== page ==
In April last year, companies were afforded greater flexibility in the protection of their directors against certain liabilities as a result of changes to the Companies Act 1985 (the "Act").  The changes were made in recognition of increasing concern over directors' exposure to liability arising from legal proceedings brought by third parties.

The original position, set out in s310 of the Companies Act 1985, prohibits a company from exempting or indemnifying its directors in respect of liability if negligent, in default or in breach of duty or trust.  Prior to last April, it only allowed reimbursement of a director's costs arising from any civil or criminal proceedings, in which judgment was given in favour of the director, and the payment could only be made after judgment.

The new regime was brought into force with the insertion of new ss 309A, 309B, 309C and 337 into the Act. The basic prohibition in respect of exempting or indemnifying directors in respect of liability still remains.  However, companies can now take advantage of an exemption to indemnify directors against liabilities to third parties and to pay a director's defence costs as they are incurred (subject to an undertaking from the director that he will repay these if the defence is unsuccessful).

In practice this means that a director can be indemnified in civil proceedings brought by a third party both against the claim itself and against the costs of defending the proceedings provided that the indemnity does not extend to the payment of criminal fines or regulatory penalties. Even in cases where the company itself brings a claim against a director, the company may pay the director's costs in defending the proceedings as the claim progresses, provided the director is obliged to repay those costs if judgment is given against him.

It is important to note that these changes are merely permissive and that companies are not obliged to indemnify their directors in such a way. Companies must therefore consider what levels of protection they are willing to provide to directors and take action accordingly. Most companies already have directors' indemnity provisions in their articles based on regulation 118 of Table A of the Act but these are likely to be more restricted than the law now permits.  If directors are to benefit to the fullest extent permitted by law the articles may need to be amended.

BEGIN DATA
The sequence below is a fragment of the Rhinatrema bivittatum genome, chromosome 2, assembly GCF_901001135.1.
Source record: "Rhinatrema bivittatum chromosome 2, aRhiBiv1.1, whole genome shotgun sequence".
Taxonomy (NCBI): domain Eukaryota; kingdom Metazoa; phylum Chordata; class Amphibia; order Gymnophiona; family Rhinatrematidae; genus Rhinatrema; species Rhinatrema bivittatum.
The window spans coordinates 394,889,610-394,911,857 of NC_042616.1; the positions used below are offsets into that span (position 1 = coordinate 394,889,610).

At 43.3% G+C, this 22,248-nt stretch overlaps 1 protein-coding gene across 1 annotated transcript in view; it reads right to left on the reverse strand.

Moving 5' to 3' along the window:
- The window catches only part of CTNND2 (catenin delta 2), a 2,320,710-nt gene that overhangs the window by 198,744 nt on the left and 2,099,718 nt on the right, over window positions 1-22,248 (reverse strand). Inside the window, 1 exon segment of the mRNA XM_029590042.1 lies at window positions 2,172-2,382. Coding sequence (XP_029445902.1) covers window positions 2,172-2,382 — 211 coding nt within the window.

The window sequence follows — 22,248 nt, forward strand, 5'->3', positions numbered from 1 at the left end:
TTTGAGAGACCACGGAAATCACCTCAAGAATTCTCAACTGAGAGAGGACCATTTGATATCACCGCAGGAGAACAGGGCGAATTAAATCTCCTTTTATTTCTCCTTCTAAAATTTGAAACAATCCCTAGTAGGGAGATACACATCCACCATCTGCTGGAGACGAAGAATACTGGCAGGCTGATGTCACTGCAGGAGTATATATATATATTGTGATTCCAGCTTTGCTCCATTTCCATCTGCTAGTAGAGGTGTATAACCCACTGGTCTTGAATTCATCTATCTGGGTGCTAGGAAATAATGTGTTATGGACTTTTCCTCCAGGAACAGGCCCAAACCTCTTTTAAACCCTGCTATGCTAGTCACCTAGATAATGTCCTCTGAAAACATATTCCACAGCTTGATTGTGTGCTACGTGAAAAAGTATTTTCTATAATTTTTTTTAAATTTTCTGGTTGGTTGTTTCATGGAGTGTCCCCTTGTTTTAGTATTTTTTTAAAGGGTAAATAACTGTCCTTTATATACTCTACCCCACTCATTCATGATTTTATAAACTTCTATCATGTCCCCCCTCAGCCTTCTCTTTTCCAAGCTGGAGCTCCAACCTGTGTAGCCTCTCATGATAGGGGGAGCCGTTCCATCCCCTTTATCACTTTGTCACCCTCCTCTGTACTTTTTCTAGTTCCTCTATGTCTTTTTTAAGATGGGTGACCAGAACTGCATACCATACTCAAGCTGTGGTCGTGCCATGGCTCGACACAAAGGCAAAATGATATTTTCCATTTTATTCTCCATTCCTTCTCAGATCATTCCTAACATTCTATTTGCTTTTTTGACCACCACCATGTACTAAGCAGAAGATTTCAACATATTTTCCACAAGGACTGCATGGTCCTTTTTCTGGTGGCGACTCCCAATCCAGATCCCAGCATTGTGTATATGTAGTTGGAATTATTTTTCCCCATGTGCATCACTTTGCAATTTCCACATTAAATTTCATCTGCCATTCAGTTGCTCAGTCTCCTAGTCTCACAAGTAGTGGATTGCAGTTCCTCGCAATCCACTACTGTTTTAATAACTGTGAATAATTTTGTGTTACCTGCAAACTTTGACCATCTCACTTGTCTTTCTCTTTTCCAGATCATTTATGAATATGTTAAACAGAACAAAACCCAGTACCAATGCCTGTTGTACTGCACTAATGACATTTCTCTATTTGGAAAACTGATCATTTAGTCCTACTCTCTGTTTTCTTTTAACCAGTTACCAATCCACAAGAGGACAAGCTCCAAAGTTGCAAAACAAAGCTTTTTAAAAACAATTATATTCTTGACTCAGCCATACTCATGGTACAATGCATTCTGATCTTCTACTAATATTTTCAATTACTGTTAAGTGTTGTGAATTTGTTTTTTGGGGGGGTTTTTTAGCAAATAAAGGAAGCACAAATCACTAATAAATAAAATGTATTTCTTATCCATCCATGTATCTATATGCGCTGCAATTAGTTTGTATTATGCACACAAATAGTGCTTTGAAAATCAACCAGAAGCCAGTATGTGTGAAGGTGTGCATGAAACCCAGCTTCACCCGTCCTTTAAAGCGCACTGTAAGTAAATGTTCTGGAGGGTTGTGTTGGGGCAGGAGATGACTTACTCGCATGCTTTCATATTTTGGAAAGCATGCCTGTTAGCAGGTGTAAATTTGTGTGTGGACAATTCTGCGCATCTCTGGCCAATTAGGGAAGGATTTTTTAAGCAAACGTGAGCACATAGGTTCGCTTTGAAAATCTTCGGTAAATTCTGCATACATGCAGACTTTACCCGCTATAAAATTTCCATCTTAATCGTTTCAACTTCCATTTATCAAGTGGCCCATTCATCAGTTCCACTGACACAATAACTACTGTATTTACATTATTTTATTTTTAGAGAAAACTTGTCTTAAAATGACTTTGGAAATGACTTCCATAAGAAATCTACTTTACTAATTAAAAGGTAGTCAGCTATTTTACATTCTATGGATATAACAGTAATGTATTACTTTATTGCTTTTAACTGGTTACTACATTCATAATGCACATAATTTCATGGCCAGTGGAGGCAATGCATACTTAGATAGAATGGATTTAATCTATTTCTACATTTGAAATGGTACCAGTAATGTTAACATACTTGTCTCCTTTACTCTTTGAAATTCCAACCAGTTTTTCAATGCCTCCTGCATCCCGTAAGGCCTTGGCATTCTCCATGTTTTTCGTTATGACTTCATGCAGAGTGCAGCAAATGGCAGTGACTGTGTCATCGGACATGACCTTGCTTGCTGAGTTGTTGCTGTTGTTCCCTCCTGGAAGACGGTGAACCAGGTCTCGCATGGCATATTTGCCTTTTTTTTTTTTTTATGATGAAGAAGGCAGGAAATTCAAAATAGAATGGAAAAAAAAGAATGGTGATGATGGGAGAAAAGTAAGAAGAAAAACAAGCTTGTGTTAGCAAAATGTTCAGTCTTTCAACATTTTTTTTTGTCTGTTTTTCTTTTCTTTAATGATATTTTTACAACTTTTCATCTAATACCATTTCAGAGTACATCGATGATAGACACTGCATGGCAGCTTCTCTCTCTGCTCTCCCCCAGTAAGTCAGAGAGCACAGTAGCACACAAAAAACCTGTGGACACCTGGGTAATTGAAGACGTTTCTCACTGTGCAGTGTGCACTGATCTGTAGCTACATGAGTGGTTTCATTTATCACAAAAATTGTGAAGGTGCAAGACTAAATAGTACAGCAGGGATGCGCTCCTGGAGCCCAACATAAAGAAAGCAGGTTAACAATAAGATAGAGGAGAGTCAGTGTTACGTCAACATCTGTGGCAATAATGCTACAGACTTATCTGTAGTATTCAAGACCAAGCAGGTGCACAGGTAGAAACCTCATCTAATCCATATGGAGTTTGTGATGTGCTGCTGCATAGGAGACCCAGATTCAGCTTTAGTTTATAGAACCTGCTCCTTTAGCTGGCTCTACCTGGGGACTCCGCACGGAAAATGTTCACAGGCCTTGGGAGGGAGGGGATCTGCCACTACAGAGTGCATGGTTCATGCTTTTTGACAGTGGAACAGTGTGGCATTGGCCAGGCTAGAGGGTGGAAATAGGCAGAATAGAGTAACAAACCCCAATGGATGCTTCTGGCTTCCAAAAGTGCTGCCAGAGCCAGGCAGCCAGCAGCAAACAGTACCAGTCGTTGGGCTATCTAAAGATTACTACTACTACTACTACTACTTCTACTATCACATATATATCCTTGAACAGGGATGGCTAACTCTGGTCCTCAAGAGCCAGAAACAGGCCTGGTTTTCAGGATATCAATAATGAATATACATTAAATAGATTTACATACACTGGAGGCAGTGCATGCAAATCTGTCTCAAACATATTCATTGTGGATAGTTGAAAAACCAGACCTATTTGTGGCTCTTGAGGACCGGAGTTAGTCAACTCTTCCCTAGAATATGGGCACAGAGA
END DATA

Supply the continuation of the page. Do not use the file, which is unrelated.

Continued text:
By law the articles are a contract between the company and its members and are therefore not enforceable by an outside third party.  This would include a director who is not a member.  Directors may now wish to consider having separate indemnity agreements drawn up or re-negotiating existing arrangements in their service contracts to reflect the changes to the law.

This can often be a difficult process for both the company and the director with the necessity of balancing potentially opposing interests.  Dealing with this at the commencement of an appointment can be particularly sensitive when both parties are keen to start the relationship on a positive note.

At the same time as considering the protection provided for directors, companies should also review their existing directors' and officers' (D&O) liability insurance. Under the changes to the Act, companies are permitted (but not required) to purchase and maintain insurance for the benefit of a director against any liability arising in connection with any negligence, default breach of duty or breach of trust by him in relation to the company. Having adequate D&O insurance cover in place is in the interests of both the company and the directors to ensure that there is sufficient protection for all parties in the event of a claim.

 

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